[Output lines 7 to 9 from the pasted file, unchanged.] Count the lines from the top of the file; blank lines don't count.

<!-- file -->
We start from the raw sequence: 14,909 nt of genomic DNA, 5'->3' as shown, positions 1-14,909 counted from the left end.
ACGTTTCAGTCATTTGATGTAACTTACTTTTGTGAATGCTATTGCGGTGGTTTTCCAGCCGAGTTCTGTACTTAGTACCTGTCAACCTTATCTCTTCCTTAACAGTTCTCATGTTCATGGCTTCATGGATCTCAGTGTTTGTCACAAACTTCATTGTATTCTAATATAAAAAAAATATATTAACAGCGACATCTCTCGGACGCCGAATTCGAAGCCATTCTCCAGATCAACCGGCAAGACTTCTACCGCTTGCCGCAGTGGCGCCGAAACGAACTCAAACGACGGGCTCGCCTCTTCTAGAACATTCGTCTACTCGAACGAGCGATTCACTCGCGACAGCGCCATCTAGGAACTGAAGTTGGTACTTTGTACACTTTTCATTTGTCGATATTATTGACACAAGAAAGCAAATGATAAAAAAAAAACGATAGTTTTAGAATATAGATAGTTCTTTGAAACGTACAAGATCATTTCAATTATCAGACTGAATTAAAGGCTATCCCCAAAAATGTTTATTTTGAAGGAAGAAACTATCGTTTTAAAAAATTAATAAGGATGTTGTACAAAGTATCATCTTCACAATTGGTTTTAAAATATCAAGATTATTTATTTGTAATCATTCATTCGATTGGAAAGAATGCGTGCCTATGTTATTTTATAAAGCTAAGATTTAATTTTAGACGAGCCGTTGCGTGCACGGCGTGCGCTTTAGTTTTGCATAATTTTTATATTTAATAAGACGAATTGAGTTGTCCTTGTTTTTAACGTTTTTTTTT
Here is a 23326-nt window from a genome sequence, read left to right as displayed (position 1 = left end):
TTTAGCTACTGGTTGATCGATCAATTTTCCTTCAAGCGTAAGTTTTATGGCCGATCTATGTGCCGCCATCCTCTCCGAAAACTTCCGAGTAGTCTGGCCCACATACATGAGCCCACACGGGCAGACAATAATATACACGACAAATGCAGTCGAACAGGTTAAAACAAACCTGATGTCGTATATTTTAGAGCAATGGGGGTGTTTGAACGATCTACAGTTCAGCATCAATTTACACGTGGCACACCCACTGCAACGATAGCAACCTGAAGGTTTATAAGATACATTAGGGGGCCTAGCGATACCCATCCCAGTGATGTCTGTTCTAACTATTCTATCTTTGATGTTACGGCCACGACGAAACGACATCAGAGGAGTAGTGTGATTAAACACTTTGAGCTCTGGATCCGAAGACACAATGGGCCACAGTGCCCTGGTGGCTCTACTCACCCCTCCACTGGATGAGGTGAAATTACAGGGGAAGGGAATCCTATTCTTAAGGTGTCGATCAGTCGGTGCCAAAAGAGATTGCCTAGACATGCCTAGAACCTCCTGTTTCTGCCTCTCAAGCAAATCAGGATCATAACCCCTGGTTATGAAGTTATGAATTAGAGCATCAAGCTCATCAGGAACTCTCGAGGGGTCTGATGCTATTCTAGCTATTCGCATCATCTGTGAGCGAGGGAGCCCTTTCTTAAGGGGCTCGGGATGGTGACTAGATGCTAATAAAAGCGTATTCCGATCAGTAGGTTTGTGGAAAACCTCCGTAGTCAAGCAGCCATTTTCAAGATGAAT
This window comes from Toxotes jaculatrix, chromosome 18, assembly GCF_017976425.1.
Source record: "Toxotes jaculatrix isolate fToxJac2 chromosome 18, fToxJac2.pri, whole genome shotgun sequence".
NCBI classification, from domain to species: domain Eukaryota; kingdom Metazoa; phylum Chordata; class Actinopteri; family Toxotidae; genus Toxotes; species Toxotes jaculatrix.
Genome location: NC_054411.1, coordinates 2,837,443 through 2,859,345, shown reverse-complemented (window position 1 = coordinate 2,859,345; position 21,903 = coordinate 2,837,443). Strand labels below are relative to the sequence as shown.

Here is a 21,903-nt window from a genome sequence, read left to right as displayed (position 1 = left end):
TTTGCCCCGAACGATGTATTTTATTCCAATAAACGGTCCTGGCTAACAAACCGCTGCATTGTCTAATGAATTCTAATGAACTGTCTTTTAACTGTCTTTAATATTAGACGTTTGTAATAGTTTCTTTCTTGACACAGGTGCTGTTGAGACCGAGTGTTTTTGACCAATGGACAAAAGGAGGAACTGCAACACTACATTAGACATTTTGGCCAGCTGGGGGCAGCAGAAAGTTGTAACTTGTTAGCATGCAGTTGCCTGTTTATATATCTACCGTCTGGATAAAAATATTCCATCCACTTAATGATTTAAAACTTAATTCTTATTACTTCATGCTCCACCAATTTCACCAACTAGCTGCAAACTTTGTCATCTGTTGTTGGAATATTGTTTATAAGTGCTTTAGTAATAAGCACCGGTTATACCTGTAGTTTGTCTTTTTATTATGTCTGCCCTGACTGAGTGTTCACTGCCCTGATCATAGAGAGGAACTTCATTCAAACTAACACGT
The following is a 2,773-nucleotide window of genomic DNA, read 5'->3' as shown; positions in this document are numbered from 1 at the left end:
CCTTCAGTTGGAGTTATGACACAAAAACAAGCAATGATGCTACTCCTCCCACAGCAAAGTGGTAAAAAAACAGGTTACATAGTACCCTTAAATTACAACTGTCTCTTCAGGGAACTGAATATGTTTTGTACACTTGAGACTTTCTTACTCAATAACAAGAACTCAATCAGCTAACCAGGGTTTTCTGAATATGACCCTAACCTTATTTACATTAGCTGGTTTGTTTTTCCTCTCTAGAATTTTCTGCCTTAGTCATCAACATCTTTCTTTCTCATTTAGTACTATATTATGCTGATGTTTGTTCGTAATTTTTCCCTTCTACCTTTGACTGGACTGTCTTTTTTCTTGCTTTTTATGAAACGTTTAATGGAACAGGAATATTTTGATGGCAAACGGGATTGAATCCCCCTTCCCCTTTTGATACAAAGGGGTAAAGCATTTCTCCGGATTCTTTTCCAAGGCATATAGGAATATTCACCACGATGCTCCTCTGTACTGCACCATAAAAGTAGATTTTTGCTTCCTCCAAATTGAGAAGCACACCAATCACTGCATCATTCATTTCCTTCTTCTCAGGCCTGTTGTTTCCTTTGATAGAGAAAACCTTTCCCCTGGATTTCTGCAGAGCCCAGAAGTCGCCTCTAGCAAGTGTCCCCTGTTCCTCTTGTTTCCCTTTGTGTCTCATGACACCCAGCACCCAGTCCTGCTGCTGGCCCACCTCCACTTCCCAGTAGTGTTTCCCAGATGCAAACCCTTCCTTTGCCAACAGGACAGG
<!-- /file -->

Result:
NCBI classification, from domain to species: domain Eukaryota; kingdom Metazoa; phylum Chordata; class Actinopteri; family Toxotidae; genus Toxotes; species Toxotes jaculatrix.
Genome location: NC_054411.1, coordinates 2,837,443 through 2,859,345, shown reverse-complemented (window position 1 = coordinate 2,859,345; position 21,903 = coordinate 2,837,443). Strand labels below are relative to the sequence as shown.

Here is a 21,903-nt window from a genome sequence, read left to right as displayed (position 1 = left end):